Farm Fresh Extras

Dec 16, 2012

Fueling the fire

Gene Forrester can tell you a story about the woman who lived way out in the middle of nowhere. A widow. Her only source of heat was the firewood she burned. The same wood she burned to fix meals.

He can tell you stories about the flood of 2007, when Olympia Kiwanians hauled cord after cord of wood more than 20 miles to Rochester, Washington, to families with submerged furnaces, no electricity, or whose firewood floated away on the retreating water.

He can tell you stories of families so gracious for the Kiwanians’ gift that they volunteered to help cut and stack wood for other families in need.

He can also tell you the story of Kiwanis One Day 2009 when Kiwanians and other volunteers cut, split and stacked eight cords of wood.

“That’s a new one-day production record,” says Firewood Project chairman Gene Forrester.

The Kiwanis Club of Olympia started the firewood project in 1996 when a severe ice storm knocked down trees all over Thurston County. Rather than let so much potential fuel rot where it fell, the club collected, split, cut, sawed and stacked 20 cords of firewood. The next year, Kiwanians delivered the cured firewood to families and elderly people who needed help keeping their homes warm during the winter.

Every year since, the club has delivered more than 50 cords of wood. All timber is donated by individuals, tree-removal companies and Washington State’s Department of General Administration. Department of Correction crews pitch in to increase production. Capitol and Olympia High School Key Club members splint cedar logs and package the wood to give each recipient a box of kindling.

“We’ve seen families who turn off their home’s electricity during daylight hours to save money,” Forrester says. “They can’t afford to spend up to $200 on a cord of firewood.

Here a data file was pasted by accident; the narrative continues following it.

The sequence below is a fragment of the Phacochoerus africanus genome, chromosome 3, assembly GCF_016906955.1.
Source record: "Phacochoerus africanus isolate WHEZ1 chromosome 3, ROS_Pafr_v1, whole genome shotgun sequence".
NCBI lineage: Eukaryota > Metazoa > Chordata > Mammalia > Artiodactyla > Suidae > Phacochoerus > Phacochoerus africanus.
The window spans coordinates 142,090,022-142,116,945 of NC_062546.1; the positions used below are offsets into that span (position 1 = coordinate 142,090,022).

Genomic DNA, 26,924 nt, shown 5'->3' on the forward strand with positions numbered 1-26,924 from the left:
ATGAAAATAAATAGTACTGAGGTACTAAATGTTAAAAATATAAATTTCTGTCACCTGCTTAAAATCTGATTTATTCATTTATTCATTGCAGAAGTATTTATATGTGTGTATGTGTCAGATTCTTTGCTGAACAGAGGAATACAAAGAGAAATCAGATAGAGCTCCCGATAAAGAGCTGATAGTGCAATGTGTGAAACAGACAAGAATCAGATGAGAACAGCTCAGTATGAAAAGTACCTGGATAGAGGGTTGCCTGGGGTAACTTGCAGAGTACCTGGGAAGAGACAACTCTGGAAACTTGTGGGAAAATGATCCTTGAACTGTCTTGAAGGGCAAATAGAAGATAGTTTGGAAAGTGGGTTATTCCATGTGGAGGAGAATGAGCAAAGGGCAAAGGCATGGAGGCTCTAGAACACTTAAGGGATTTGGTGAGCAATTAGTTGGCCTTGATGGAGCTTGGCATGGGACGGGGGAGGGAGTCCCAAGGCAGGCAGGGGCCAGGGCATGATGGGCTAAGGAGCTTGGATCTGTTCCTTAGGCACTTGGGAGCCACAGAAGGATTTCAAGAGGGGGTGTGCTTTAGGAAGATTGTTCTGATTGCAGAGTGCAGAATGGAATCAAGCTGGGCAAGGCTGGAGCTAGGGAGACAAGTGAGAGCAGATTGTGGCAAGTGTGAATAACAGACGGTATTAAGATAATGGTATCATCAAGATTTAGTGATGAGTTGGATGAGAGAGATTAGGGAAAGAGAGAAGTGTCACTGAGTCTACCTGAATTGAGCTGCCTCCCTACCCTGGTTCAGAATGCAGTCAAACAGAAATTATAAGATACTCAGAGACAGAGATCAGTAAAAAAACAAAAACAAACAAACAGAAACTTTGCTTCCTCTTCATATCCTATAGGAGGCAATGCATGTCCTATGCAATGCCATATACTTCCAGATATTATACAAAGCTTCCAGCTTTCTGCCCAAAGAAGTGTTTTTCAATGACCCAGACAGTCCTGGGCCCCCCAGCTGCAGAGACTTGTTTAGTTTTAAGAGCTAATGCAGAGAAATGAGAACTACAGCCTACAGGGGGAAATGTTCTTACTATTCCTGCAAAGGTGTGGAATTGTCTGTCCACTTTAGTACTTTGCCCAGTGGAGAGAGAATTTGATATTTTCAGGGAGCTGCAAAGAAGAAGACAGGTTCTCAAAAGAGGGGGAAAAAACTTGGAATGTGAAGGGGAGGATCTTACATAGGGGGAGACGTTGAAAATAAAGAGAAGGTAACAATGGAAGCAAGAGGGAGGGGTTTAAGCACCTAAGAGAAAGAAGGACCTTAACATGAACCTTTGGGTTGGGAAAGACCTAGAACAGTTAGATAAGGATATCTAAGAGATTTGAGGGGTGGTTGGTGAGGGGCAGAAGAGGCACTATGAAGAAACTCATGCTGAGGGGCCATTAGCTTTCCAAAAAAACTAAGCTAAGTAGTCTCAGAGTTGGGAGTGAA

“Our firewood keeps them warm and safe through the winter,” he says. 

Recipe for nutrition

Leeks are good for you. Those onion-cousin stalks are packed with Vitamins A, B6, C and K. They have potassium, manganese, fiber, iron and magnesium. They are said to reduce risk of heart attack, stroke and colon and ovarian cancer. But not too many people know what to do with leeks.

That’s why the Thurston County Food Bank conducts food demonstrations to teach its clients how to make the most of the Olympia Kiwanis Club’s fresh, nutritious vegetables, including leeks.

“Our recipes use ingredients you’d likely find in food banks or in most homes,” says Sarah Swanson, TCFB produce manager.

Here’s a trio of TCFB-proven recipes:

Vegetarian chili

2 medium potatoes
1 large onion
2 cups pinto or kidney beans
2 carrots
¾ cup green bell pepper
4 large tomatoes or 1 can of tomatoes
1 cup tomato sauce
4 cloves garlic
2 cups stock (vegetable)
1 tsp. each of salt, pepper and cumin
2 bay leaves
½ tsp. cayenne pepper (optional)
2 tsp. chili powder

2 tbsp. oil

If using dry beans, soak in water overnight. Discard water from presoaked beans and rinse. Wash all vegetables.

Medium dice potatoes, onion, peppers and carrots. Roughly chop garlic.

Heat large soup pot to medium high heat and add oil. Next, add onion and garlic. Continue to stir while adding salt and pepper. When onions are translucent, add beans, tomatoes, tomato sauce, stock, remaining vegetables and spices.

Bring soup to a boil and then turn heat down and let the chili simmer. Cover, stirring often. Cook for 1 hour or until beans are cooked thoroughly.

Chunky apples for 6
(like to offer very simple things they can fix quickly)

3 apples
Sugar to taste
½ tsp. cinnamon